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As chair of the Local Host Committee, I am pleased to welcome you to Albuquerque, New Mexico for the 2009 Annual Meeting of the Ecological Society of America. In addition to wishing you  a productive meeting, I encourage you to explore Albuquerque and the exceptional landscapes, biodiversity, and cultural diversity of New Mexico.  We have assembled an exciting group of field trips (noted here by FT) to help you experience New Mexico, in many cases offering a unique perspective or access to areas of the state that would be difficult to match on your own.

Bosque in Fall ColorAlbuquerque is bisected by the Rio Grande, lined by one of the largest remaining cottonwood gallery forests (FT) in the American Southwest. Originating in the San Juan Mountains of southern Colorado, the river follows the Rio Grande Rift through New Mexico. In northern New Mexico, the Rio Grande is relatively confined by narrow valleys, including the spectacular Rio Grande Gorge near Taos, until it reaches the head of the Middle Rio Grande near Cochiti, New Mexico. From there, the Rio Grande meandered, historically, over much wider flood plains for the remainder of the river’s course through the state. Because New Mexico straddles the Continental Divide our rivers flow either to the Atlantic via the Gulf of Mexico (Rio Grande, Pecos, Canadian) or to the Pacific via the Colorado and the Sea of Cortez (San Juan and Gila, one of the last remaining free-flowing rivers in the lower 48 states).

ShiprockThe diverse landscapes of New Mexico range from volcanic features, such as Mount Taylor, Shiprock, and expansive jet black lava flows at White Sands National Monument (FT), where they contrast with dazzling gypsum dunes to the amazing subterranean formations of Carlsbad Caverns. The southern Rocky Mountains encompass the Sangre de Cristo Range (FT), rising to over 4,000 m, and an extension of the San Juan Mountains. The Jemez Mountains (FT) include the Valles Caldera (FT),one of the world’s largest at over 25 km in diameter. Dozens of other isolated mountain ranges occur in New Mexico, including the Sandia Mountains (FT) just east of Albuquerque. Not all of New Mexico is mountainous, however. The plains of eastern New Mexico include one of the flattest landscapes on Earth, the Llano Estacado.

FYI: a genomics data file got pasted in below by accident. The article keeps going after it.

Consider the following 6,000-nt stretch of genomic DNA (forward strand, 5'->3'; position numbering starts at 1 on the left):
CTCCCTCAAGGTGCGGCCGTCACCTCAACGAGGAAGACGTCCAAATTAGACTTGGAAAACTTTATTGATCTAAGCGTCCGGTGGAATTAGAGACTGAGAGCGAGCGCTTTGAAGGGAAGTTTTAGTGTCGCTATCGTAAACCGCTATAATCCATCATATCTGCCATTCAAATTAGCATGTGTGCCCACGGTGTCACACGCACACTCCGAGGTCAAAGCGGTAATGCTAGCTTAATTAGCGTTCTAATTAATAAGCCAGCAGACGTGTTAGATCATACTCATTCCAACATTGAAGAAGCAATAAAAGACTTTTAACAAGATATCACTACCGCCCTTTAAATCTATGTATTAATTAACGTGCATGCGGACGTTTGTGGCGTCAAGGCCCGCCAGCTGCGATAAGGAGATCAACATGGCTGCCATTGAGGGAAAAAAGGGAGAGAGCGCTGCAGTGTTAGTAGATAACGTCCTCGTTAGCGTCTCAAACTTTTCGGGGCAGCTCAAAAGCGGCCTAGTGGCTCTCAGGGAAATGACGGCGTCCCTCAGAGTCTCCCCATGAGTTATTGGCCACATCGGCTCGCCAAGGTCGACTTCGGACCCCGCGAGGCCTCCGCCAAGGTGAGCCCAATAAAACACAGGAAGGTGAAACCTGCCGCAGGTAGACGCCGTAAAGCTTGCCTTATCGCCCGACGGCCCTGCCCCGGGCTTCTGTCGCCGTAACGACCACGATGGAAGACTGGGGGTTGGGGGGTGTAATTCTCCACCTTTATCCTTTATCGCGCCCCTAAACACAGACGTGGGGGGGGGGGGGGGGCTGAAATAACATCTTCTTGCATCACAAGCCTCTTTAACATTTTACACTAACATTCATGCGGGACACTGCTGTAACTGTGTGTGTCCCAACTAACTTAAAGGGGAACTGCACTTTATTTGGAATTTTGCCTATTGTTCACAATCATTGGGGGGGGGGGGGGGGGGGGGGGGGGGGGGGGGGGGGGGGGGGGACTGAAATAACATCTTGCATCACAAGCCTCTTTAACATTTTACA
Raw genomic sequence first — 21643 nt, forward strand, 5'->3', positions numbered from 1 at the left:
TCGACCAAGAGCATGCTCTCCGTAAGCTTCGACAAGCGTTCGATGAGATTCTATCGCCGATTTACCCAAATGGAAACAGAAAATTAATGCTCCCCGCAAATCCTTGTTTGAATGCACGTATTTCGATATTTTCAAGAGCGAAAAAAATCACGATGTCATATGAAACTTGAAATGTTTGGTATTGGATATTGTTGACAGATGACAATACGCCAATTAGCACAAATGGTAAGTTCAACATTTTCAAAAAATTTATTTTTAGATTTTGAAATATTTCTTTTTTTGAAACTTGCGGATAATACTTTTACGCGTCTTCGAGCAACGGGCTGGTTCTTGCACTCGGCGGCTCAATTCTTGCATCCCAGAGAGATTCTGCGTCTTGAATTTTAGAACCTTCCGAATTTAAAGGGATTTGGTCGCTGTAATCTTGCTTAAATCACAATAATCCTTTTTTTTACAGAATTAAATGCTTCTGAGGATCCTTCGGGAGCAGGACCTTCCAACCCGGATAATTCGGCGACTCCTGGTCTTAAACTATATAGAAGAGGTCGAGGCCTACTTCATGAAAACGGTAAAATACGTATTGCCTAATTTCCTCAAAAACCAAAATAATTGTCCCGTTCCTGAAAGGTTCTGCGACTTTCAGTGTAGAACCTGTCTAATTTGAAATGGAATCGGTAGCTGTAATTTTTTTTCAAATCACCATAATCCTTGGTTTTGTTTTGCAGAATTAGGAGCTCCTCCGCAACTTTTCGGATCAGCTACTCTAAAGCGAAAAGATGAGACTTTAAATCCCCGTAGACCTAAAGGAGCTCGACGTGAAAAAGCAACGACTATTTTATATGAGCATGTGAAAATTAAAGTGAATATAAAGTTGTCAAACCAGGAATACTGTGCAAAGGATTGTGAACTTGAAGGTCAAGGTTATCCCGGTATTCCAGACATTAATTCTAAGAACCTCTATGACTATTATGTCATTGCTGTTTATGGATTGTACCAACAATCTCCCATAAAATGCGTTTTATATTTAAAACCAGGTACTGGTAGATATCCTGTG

Valles CalderaThe climate varies widely along New Mexico’s wide range in elevation (866 – 4011 m). Annual precipitation, which averages from 200 mm to over 1,000 mm, is bimodal with the largest amounts falling during the North American Monsoon in July, August, and September. There is substantial variation around this typical pattern because winter precipitation is  influenced by the El Niño Southern Oscillation.

New Mexico’s high spatial variation in climate and its heterogeneous landscapes result in exceptionally high biodiversity. Vegetation ranges from Chihuahuan Desert scrub and lush riparian wetlands to high mountain forests and alpine tundra. Among the 50 states, New Mexico has the 4th highest diversity of native plants, the 3rd highest diversity of mammals and of reptiles, and the 2nd highest diversity of birds.

A unique mix of human history and diversity complements the rich natural history of New Mexico. The cultural diversity of New Mexico presents itself as a blend of thriving Native American, Hispanic, and other traditions drawn from the world over. While Albuquerque, founded in 1706, is relatively old compared to most U.S. cities, Santa Fe was founded 100 years earlier. However, Native Americans have the deepest history in New Mexico by far. For instance Acoma Pueblo, or “Sky City”, was founded at least 600 years before Albuquerque. However, even Acoma Pueblo appears recent compared to the full extent of Native American presence in New Mexico. For instance, Native Americans farmed the Middle Rio Grande Valley for thousands of years before Spanish explorers encountered their flourishing communities in 1540. But the earliest known human occupation of New Mexico dates back further still to the Clovis people who hunted the plains of eastern New Mexico over 11,000 years ago.

Over the centuries Albuquerque and its surroundings have grown into a multicultural metropolis of over 800,000 people that is a center for high tech industry and research and increasingly attractive to the movie industry. The city supports over 3,000 shops, including those of the historic Old Town Plaza.  Dining opportunities abound in Albuquerque’s thousands of restaurants, including ones specializing in our own distinctive New Mexican cuisine. There are also museums, a biological park, the Indian Pueblo Cultural Center, the National Hispanic Cultural Center, national parks and monuments, and a plethora of hiking and biking trails. In short, there much to enjoy here, in addition to what is sure to be a wonderful scientific exchange at our meeting.

Welcome to Albuquerque!

Will Pockman
ESA Local Host Chair
Department of Biology
University of New Mexico



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